Albert Speer's lying aside, the most relevant part of the matter is that the Nuremberg tribunal seemed perfectly content to convict Albert Speer based on what he admitted to for Crimes Against Humanity, the closest available equivalent to genocide given that there was not an indictment for genocide or a cohesive legal understanding of genocide at that time. Of course, the level of proof of knowledge necessary at trial is likely to be significantly higher for an outside corporation or contractor than a high-level official of Nazi government themselves, but the proto-precedent is still telling that actual knowledge may not be necessary, given sufficient reasonable expectations and deliberate action not to know.

1.d Summation of the Rule

When a natural or legal person, acting with profit motive, collaborates with a government planning, attempting, or conducting genocide, and either (1) does this knowingly or (2) reasonably expects that genocide is the result of their collaboration and takes deliberate action not to discover it, that person is complicit in genocide.



1 :

2 : State action is not necessarily a component of genocidal acts. Private organizations can collect platform data or open-source intelligence for their own purposes.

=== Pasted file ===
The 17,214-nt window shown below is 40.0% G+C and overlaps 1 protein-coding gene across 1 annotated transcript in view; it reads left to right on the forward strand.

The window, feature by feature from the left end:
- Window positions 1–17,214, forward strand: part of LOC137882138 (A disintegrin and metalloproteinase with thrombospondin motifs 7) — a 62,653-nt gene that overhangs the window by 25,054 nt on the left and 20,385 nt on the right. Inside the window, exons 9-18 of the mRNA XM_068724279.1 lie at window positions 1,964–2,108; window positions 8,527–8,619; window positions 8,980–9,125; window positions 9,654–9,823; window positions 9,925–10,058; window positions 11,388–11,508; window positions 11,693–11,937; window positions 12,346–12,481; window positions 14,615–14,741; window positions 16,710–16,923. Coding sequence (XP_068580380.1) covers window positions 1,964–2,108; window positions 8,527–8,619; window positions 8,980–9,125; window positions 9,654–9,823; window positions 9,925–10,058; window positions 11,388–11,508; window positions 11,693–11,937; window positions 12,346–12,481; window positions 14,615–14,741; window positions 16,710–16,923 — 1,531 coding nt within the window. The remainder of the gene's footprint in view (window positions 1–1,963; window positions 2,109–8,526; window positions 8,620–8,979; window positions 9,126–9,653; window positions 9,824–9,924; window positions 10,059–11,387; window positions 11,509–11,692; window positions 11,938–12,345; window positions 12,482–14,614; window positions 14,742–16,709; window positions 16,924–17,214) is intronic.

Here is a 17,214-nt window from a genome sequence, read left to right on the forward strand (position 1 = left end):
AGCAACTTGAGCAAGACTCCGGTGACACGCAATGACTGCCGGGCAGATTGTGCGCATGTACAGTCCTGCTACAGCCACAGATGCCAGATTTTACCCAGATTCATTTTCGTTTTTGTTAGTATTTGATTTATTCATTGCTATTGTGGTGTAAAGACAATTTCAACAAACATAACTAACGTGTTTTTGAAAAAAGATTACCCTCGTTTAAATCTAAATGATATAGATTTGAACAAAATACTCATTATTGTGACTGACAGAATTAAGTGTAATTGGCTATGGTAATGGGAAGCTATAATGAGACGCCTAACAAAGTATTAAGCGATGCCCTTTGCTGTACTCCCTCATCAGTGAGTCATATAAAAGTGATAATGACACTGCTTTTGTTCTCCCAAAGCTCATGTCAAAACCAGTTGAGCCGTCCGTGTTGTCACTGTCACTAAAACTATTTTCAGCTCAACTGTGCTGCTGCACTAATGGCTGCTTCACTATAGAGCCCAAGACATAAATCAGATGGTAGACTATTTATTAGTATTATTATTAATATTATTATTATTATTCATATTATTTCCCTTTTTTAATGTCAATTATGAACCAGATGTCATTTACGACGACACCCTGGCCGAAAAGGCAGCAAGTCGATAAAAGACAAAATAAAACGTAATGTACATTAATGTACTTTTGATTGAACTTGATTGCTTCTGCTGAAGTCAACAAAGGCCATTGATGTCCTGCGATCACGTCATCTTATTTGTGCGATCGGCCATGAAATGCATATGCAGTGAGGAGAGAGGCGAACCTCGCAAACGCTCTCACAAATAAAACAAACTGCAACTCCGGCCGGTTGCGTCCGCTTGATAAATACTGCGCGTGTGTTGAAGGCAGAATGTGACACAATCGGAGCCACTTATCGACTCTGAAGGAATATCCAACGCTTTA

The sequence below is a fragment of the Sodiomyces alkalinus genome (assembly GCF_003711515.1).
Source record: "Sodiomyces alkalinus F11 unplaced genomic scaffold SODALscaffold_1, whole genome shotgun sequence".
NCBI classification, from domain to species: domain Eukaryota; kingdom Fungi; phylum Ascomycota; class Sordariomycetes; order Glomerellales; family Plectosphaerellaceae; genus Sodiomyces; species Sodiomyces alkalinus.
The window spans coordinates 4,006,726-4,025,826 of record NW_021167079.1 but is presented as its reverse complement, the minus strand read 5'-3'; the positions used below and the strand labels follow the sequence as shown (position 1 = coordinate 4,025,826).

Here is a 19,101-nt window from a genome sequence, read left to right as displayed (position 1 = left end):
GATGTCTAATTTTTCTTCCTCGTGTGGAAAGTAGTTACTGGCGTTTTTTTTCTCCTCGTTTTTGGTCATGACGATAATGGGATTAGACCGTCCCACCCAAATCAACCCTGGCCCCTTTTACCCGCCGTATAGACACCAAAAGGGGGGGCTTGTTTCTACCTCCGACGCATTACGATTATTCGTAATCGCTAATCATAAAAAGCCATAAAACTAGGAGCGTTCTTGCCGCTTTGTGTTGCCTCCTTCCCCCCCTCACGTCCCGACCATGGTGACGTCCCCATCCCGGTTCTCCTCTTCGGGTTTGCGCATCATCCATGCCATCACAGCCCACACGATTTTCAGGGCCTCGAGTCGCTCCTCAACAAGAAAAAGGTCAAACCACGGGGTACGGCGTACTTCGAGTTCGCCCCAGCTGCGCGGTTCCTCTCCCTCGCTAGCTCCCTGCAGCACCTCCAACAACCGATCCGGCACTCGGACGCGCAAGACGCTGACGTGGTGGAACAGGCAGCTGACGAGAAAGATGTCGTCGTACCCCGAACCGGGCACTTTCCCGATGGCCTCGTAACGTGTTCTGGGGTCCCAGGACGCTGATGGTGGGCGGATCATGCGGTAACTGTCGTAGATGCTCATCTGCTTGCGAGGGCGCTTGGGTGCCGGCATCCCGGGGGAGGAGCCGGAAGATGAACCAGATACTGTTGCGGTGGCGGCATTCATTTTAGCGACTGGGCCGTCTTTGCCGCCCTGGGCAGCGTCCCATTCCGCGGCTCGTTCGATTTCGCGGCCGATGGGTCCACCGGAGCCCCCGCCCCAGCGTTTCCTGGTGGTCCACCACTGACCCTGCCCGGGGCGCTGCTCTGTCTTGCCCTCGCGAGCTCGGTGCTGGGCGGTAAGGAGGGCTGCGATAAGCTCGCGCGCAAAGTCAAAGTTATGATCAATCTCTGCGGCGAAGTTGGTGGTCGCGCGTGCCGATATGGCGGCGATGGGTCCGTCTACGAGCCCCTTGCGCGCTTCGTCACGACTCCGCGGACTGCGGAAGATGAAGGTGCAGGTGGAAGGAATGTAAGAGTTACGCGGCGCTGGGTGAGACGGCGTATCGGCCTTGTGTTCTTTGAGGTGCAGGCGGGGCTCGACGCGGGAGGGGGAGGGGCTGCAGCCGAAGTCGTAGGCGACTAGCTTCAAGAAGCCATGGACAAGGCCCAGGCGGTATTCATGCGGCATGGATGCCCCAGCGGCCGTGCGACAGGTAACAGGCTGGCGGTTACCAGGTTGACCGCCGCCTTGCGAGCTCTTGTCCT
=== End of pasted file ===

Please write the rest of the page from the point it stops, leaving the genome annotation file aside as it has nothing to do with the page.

3 : Holocausr Memorial Museum,

4 : Anne Frank House,

5 : For definitions of secrecy and anonymity, see Eben Moglen's Snowden and the Future talks. Put simply, anonymity means being able to deliver communications to people without anyone unintended knowing it came from you, and secrecy refers to being able to communicate with someone without the content of their communications being revealed.

6 : Kristallnacht: Prelude to Destruction. Martin Gilbert, 2006, p. 23.

7 : Human Security Centre, The Media as a Tool of War: Propaganda in the Rwandan Genocide, 2014, p.3,

8 : This is at least feasible for any major online software platform that has access to your data. See, e.g., If you use a proprietary operating system like Microsoft Windows or Apple Macintosh, your own computer is entirely capable of informing on everything you do. See, e.g., Additionally, any other app you install but do not understand could potentially be doing the same in most cases, so a seemingly-innocuous app could be a major threat vector for you and your friends, as in the recent Cambridge Analytica scandal